We’ve all found ourselves on the wrong end of a discussion about babies. Someone telling us we’re raising ours wrong. Someone telling us we should have one when we don’t want one. Sometimes these people are total strangers and sometimes they’re our mother. Regardless, no one should be losing sleep over the advice of the extremely opinionated woman behind you in line at the pizza place. Next time someone starts cornering you about whatever you’re doing wrong, have them help you fill out one of these “Unwanted Parental Judgement Mad Libs.” Because nothing brings people together like having kids and brainstorming adjectives to describe them.
Mad Lib #1: “Hey, So What Type of Birth Did You Have?”
Woman 1: Oh, you’re pregnant! Congratulations! Do you know how you want to give birth yet?
Woman 2: “Yes! We’re having a (type of birth). That’s what my friend had and she said it was (adjective)!”
Woman 1: “Are you sure that’s a good idea? I read (book title) and the author said that (same type of birth) is basically the worst thing you can possibly do. It’s (adjective). He said that kids whose mothers choose (same type of birth) will be (negative adjective) and (negative adjective) and (negative adjective) and will probably grow up to become (horrible profession, plural).
Woman 2: “Are you sure? Because at least (a number) people said that it was the healthiest, best thing for both the (noun) and the (noun).”
Woman 1: “No. I’m pretty sure all those people are (word that means ‘idiots’).”
Woman 2: “Even my doctor? He was top of his class at (name of a school) and has (verb, past tense) in the community for (number) years! His patients call him the (adjective)(noun) of the medical field!
Woman 1: “Sorry– your doctor has the I.Q. of a (inanimate object or animal with limited intelligence). If you’re seriously considering (same type of birth) you are a (negative adjective) mother and your child will suffer from a series of (adjective) problems throughout his or her life.
Woman 2: I had no idea. I feel (name of an emotion) about this.
Woman 1: I just figured I’d let you know. I had a (different type of birth) and it made all the difference. They say that babies born through (different type of birth) are more likely to be good (noun, plural) and to get into the (adjective) (nouns). But no judgement, right! Good luck on the birth of your first (noun)!
Mad Lib #2: Oh, you should totally have a baby!
Woman Without Baby: Oh, what a cute baby! How old is he?
New Mother: Thank you! He’s (a number) months. Do you have any (noun, plural) of your own at home?
Woman Without Baby: Oh no, I’m not sure I want to have (noun, plural).
New Mother: Oh, you should totally have one. They’re so (adjective). Before I had a (noun) my life was sort of (negative adjective). I thought the (noun) revolved around me. But having one puts everything in perspective. You can’t really understand what it’s like to have (noun, plural) until you have (a number) of your own.
Woman Without Baby: Ok, well I may just not ever understand it then.
New Mother: You (verb) that now, but see how you feel in a few (measure of time, plural).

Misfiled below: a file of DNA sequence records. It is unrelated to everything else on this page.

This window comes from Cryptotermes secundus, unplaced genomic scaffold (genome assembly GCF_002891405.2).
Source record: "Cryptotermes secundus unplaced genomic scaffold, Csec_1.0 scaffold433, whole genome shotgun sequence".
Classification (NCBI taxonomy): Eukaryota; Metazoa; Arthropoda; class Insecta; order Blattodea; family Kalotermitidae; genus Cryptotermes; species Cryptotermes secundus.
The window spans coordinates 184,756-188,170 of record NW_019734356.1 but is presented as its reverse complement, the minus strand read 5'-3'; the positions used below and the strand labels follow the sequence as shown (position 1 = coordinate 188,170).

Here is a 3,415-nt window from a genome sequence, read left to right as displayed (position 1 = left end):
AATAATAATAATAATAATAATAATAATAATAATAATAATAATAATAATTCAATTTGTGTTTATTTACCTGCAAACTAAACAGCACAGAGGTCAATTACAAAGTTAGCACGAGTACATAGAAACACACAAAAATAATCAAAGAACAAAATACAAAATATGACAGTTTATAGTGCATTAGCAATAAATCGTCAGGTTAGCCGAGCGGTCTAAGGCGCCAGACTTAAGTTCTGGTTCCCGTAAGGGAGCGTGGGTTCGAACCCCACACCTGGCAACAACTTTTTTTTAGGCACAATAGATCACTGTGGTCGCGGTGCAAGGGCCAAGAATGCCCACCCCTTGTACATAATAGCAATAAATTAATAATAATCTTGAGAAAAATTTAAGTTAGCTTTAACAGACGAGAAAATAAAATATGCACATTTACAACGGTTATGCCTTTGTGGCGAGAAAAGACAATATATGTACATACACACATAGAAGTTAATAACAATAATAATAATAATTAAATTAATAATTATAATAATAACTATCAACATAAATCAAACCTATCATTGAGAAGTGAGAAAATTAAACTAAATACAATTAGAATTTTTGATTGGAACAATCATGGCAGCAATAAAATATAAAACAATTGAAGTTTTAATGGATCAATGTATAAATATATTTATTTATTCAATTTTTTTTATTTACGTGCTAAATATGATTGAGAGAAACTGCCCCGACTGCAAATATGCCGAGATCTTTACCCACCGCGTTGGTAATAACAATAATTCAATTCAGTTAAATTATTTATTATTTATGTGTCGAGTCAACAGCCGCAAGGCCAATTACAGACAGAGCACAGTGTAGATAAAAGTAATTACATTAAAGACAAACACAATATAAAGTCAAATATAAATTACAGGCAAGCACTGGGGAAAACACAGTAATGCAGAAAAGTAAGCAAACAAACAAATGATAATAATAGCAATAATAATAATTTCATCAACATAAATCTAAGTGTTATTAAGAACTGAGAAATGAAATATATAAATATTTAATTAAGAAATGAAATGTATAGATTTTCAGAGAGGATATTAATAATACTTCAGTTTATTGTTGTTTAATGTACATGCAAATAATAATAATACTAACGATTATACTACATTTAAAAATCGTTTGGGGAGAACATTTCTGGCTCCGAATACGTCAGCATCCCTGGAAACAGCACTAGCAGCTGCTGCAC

Woman Without Baby: I’ll probably feel the same way. They seem like a lot of (expletive/adjective) work. My life is complicated enough without (verb ending in “ing”) a (noun) out of my (body part).
New Mother: Yes, but life without (noun, plural) is empty and meaningless.
Woman Without Baby: Well, it was nice running into you. I’m going to go enjoy my (adjective), meaningless life at a bar sipping (type of drink) while you shop for (a boring thing that kids need), break up tantrums, and pull two day-old gum out of your kid’s (body part). Have a nice afternoon!
Mad Lib #3: You’re doing what?
New Mother 1: So I couldn’t take breastfeeding anymore. I finally caved and started giving the baby (any liquid other than breastmilk).
New Mother 2: I hope you’re kidding. (Aforementioned liquid) is nowhere near as good as breastfeeding because breast milk aids in the baby’s (body part) development. It helps immunize the baby against (name of disease) and (name of disease). It increases the baby’s I.Q. and lowers its risk of (verb ending in “ing”). All (adjective) mothers breastfeed.
New Mother 1: But it was so (negative adjective)! And (negative adjective). It’s not that I didn’t try—I was able to keep it up for two months, but I hated having to (verb) my breasts every few hours. They were so (adjective), they always felt like (noun, plural).
New Mother 2: I know…it is (negative adjective). Actually, I had a really hard time (verb ending in “ing”). But I felt like I had to do it or (a specific group of people) would look down on me. And there’s just so much pressure. And of course you’re terrified your kid will turn out (adjective) if you don’t do it.
New Mother 1: I totally hear you, New Mother 2. Thank you for (verb ending in “ing”) my decision and know that I respect you and think that you are a wonderful mother who, like me, is doing the best she can.
Crazy Lactation Consultant*: What are the two of you talking about? Did someone say they were giving a baby (aforementioned liquid)? Are you completely (adjective)? You’re an (adjective) parent and your kid is going to wind up being a (noun). I hope you (verb) in (noun) you worthless piece of (noun).
*Please know that the character portrayed here is specifically described as a “crazy lactation consultant.” That is not to imply that all lactation consultants are crazy. I have met a quite few who were lovely, reasonable human beings. I tip my hat to them. That being said, I have also met a few who would not have been out of place in a mental institution.